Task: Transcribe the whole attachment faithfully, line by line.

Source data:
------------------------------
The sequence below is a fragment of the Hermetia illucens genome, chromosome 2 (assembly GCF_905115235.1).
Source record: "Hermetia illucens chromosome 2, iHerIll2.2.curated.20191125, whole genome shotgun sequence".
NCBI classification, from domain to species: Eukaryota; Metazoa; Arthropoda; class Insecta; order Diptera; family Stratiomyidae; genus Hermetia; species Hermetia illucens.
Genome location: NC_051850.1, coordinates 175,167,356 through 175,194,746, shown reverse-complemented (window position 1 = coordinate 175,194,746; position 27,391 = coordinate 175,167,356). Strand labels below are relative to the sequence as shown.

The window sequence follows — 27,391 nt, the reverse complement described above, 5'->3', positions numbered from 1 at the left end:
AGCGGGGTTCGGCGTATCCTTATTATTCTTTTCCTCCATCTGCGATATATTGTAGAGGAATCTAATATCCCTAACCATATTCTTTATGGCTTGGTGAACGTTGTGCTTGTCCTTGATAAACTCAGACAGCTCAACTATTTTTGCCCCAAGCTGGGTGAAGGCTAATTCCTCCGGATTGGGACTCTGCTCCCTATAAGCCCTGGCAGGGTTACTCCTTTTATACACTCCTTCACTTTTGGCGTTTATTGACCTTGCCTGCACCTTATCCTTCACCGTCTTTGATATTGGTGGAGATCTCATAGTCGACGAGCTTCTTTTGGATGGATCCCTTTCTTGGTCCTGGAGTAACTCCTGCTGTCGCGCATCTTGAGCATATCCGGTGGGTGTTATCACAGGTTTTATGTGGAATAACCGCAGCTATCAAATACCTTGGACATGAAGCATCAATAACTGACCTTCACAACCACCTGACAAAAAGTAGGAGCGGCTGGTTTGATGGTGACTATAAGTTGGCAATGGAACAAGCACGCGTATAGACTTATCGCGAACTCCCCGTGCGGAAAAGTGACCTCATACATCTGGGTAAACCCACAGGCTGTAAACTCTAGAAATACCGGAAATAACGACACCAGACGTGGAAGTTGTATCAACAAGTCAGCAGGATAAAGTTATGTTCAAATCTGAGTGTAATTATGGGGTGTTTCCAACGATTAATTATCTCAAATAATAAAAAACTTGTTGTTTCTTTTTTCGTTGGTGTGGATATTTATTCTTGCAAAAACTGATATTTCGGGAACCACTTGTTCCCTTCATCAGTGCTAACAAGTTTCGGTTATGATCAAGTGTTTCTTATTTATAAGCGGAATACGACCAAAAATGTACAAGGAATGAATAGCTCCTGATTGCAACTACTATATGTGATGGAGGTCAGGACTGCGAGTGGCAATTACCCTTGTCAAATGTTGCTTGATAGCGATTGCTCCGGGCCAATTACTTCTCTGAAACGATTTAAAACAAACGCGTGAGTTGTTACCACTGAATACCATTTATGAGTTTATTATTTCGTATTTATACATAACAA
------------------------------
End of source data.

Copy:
The sequence below is a fragment of the Hermetia illucens genome, chromosome 2 (assembly GCF_905115235.1).
Source record: "Hermetia illucens chromosome 2, iHerIll2.2.curated.20191125, whole genome shotgun sequence".
NCBI classification, from domain to species: Eukaryota; Metazoa; Arthropoda; class Insecta; order Diptera; family Stratiomyidae; genus Hermetia; species Hermetia illucens.
Genome location: NC_051850.1, coordinates 175,167,356 through 175,194,746, shown reverse-complemented (window position 1 = coordinate 175,194,746; position 27,391 = coordinate 175,167,356). Strand labels below are relative to the sequence as shown.

The window sequence follows — 27,391 nt, the reverse complement described above, 5'->3', positions numbered from 1 at the left end:
AGCGGGGTTCGGCGTATCCTTATTATTCTTTTCCTCCATCTGCGATATATTGTAGAGGAATCTAATATCCCTAACCATATTCTTTATGGCTTGGTGAACGTTGTGCTTGTCCTTGATAAACTCAGACAGCTCAACTATTTTTGCCCCAAGCTGGGTGAAGGCTAATTCCTCCGGATTGGGACTCTGCTCCCTATAAGCCCTGGCAGGGTTACTCCTTTTATACACTCCTTCACTTTTGGCGTTTATTGACCTTGCCTGCACCTTATCCTTCACCGTCTTTGATATTGGTGGAGATCTCATAGTCGACGAGCTTCTTTTGGATGGATCCCTTTCTTGGTCCTGGAGTAACTCCTGCTGTCGCGCATCTTGAGCATATCCGGTGGGTGTTATCACAGGTTTTATGTGGAATAACCGCAGCTATCAAATACCTTGGACATGAAGCATCAATAACTGACCTTCACAACCACCTGACAAAAAGTAGGAGCGGCTGGTTTGATGGTGACTATAAGTTGGCAATGGAACAAGCACGCGTATAGACTTATCGCGAACTCCCCGTGCGGAAAAGTGACCTCATACATCTGGGTAAACCCACAGGCTGTAAACTCTAGAAATACCGGAAATAACGACACCAGACGTGGAAGTTGTATCAACAAGTCAGCAGGATAAAGTTATGTTCAAATCTGAGTGTAATTATGGGGTGTTTCCAACGATTAATTATCTCAAATAATAAAAAACTTGTTGTTTCTTTTTTCGTTGGTGTGGATATTTATTCTTGCAAAAACTGATATTTCGGGAACCACTTGTTCCCTTCATCAGTGCTAACAAGTTTCGGTTATGATCAAGTGTTTCTTATTTATAAGCGGAATACGACCAAAAATGTACAAGGAATGAATAGCTCCTGATTGCAACTACTATATGTGATGGAGGTCAGGACTGCGAGTGGCAATTACCCTTGTCAAATGTTGCTTGATAGCGATTGCTCCGGGCCAATTACTTCTCTGAAACGATTTAAAACAAACGCGTGAGTTGTTACCACTGAATACCATTTATGAGTTTATTATTTCGTATTTATACATAACAA